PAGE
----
Timothy Blauvelt, Ilia State University and American Councils for International Education,
Central Asia and the Caucasus share much in common: a Eurasian heritage in the liminal space between great cultures and language families; the experience as both conquerors and conquered in regional empires, ancient and modern; and conditions and challenges of post-Soviet transformation. Yet the two regions tend to be separately compartmentalized, especially in scholarship and their respective area studies traditions. In the first of two round tables that I organized to discuss this topic (the second will be held at the CESS Annual Conference in Seattle in October 2017), four international scholars who teach about and have conducted research in both regions gathered to contribute their views.
As somebody who has conducted and published research on both Central Asia and the Caucasus, Donnacha O Beachain of Dublin City University started by questioning the degree to which the concept of “regions” is meaningful for each of these areas, as the countries within them are often very different from one another. Azerbaijan, for example, has more in common in many respects with several of the countries of Central Asia than it does with other countries in the Caucasus, such as personality cults, the rise in Islamic religious sentiment, and its Turkic language. Donnacha continued by highlighting several areas in which useful comparisons can and have been made across the regions, such as studies of economic models and oil resource, political regime types, especially hybrid and semi-authoritarian types, methods of manipulations of elections, and the geopolitical orientations of various countries and the pull between Russia and Europe. Such comparisons are rarely made, he concluded, and scholars of both regions lack engagement with one another.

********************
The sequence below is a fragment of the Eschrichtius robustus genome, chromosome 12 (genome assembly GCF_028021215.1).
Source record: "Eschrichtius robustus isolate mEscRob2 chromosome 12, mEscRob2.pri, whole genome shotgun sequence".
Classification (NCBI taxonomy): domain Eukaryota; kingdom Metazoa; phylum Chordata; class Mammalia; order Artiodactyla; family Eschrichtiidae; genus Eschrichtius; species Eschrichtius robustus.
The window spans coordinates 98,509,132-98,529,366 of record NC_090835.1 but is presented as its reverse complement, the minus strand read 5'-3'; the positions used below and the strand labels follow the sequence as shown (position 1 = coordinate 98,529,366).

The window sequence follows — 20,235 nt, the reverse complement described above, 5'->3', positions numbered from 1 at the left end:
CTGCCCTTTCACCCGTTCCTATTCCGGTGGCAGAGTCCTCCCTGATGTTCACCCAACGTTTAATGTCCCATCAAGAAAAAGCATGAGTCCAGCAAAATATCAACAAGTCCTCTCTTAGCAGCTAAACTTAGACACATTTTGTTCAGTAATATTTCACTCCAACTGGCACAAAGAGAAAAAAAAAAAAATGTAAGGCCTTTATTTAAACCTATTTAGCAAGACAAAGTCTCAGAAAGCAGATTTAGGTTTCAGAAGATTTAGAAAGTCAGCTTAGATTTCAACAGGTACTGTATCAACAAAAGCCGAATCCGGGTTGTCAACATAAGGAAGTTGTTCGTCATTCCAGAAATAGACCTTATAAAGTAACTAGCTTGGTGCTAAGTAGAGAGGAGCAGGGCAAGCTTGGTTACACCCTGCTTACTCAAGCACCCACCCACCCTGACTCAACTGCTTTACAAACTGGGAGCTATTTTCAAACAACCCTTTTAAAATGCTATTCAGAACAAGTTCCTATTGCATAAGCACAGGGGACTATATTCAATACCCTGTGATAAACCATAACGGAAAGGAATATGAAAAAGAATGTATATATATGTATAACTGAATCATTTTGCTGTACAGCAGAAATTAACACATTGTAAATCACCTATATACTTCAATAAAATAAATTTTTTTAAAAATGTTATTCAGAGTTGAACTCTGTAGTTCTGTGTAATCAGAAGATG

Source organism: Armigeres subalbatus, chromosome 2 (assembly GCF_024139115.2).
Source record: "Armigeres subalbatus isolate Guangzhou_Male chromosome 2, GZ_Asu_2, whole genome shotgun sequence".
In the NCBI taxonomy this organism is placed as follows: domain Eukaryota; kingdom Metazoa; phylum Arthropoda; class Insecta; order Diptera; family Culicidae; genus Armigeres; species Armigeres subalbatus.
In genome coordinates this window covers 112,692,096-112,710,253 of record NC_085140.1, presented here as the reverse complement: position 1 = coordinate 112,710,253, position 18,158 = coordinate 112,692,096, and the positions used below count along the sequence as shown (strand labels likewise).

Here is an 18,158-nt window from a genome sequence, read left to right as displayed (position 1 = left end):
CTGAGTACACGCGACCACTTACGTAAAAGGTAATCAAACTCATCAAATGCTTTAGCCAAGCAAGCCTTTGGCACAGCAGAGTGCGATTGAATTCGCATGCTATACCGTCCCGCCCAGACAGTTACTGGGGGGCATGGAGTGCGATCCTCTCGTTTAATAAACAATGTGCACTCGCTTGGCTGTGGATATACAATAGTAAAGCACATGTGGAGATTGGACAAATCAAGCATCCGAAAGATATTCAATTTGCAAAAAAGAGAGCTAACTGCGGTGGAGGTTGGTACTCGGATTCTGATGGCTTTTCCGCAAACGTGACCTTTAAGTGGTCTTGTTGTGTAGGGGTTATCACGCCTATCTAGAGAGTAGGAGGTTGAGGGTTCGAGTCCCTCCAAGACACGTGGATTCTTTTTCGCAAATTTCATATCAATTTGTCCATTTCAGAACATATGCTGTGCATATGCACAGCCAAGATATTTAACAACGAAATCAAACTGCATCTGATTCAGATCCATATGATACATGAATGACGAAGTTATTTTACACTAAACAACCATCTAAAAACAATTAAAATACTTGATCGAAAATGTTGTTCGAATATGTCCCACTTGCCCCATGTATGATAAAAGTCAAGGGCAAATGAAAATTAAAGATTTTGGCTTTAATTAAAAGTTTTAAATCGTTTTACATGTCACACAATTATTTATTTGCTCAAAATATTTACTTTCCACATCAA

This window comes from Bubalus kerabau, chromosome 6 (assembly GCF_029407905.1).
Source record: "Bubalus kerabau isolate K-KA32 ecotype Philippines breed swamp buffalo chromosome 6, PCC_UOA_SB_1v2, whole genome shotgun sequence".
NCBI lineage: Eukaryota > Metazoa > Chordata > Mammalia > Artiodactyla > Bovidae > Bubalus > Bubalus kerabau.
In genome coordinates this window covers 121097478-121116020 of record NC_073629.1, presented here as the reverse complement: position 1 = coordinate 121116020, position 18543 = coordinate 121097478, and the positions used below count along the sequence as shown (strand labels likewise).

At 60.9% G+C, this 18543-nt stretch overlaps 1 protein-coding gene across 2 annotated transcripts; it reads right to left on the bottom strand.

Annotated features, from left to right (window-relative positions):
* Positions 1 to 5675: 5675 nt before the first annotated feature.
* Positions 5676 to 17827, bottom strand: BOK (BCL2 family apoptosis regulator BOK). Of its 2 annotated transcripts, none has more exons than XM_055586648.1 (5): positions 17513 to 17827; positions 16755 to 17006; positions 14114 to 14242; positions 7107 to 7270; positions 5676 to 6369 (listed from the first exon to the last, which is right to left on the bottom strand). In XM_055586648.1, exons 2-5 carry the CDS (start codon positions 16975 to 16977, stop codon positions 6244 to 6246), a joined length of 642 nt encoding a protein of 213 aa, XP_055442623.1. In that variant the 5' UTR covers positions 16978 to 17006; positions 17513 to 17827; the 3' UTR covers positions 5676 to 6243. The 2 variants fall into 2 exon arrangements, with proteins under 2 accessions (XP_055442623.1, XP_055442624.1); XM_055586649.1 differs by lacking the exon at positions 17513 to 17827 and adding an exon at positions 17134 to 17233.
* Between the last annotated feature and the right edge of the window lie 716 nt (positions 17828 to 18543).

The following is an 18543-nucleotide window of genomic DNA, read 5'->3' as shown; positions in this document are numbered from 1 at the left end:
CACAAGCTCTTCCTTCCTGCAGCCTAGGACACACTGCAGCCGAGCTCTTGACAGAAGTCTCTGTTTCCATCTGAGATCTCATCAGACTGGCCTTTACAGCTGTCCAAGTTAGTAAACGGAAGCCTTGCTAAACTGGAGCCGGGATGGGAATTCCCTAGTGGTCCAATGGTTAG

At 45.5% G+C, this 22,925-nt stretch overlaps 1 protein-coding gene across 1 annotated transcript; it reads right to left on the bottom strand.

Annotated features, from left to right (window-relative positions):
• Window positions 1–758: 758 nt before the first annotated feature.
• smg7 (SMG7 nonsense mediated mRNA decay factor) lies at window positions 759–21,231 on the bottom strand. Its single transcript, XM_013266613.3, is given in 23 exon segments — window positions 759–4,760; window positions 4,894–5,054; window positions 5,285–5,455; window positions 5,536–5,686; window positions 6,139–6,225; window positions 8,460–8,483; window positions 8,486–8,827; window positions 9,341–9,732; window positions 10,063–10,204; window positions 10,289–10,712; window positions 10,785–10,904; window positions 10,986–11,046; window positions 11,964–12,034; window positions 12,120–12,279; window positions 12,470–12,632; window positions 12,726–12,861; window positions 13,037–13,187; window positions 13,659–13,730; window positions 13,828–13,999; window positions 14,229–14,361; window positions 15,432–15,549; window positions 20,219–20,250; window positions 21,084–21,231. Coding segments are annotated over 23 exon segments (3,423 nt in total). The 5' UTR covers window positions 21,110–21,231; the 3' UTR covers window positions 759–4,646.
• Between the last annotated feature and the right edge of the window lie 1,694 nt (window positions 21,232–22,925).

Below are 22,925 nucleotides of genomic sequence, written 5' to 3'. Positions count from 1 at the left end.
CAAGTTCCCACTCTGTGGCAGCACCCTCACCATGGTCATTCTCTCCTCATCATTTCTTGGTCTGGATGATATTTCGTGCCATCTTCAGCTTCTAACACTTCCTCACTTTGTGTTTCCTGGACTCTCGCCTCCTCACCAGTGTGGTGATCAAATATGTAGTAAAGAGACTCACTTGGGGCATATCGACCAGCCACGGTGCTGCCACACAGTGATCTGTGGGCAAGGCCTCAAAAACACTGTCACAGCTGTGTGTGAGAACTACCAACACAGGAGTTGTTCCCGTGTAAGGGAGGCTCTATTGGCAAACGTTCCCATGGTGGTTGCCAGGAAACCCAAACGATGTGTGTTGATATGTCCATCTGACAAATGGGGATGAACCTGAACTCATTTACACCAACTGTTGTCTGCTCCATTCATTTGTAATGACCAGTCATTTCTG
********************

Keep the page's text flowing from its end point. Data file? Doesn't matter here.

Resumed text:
The historian Alexander Morrison, currently at Nazarbayev University, focused his comments on the shared experience of Russian and Soviet colonialism in the Caucasus and Central Asia that arose during the course of his research. In particular, the experience of the Caucasus wars had a profound impact on the conceptions of Islam among the 19th Century Russian military officers who later participated in the conquest of Central Asia, shaping their view of Muslims as inherently fanatical, and of Sufi societies as dangerous and conspiratorial. Many of these officers made their careers in the Caucasus before participating in the campaigns in Central Asia, and a number of the administrative measures that were implemented in the Central Asia, such as the system of military administration (voenno-narodnoe upravlenie) and policies towards Islam (the official “ignoring” of Islam, and attempts to separate and manipulate adat and shar’ia) were directly transplanted from the Caucasus. Similarly, Alexander suggested that Bolshevik ideas about the need to accommodate nationalism in the Soviet period and Stalin’s definitions of nationality may have been derived from the Caucasus, in particular the position of the Armenians and Georgians. The “message for Central Asianists,” Alexander concluded, is that if one wants to understand the way in which Russia’s relationship to Islam and to its “Orient” changed in the 19th century, then the Caucasus is the crucial place to start. In a more general sense, the importance of both the Caucasus and Central Asia in Russian and Soviet history and politics demonstrates some of the ways in which the “periphery” directly shapes understandings and events at the center, to such an extent that historians of the center should be encouraged to pay much more active attention to the historiography of the “periphery.”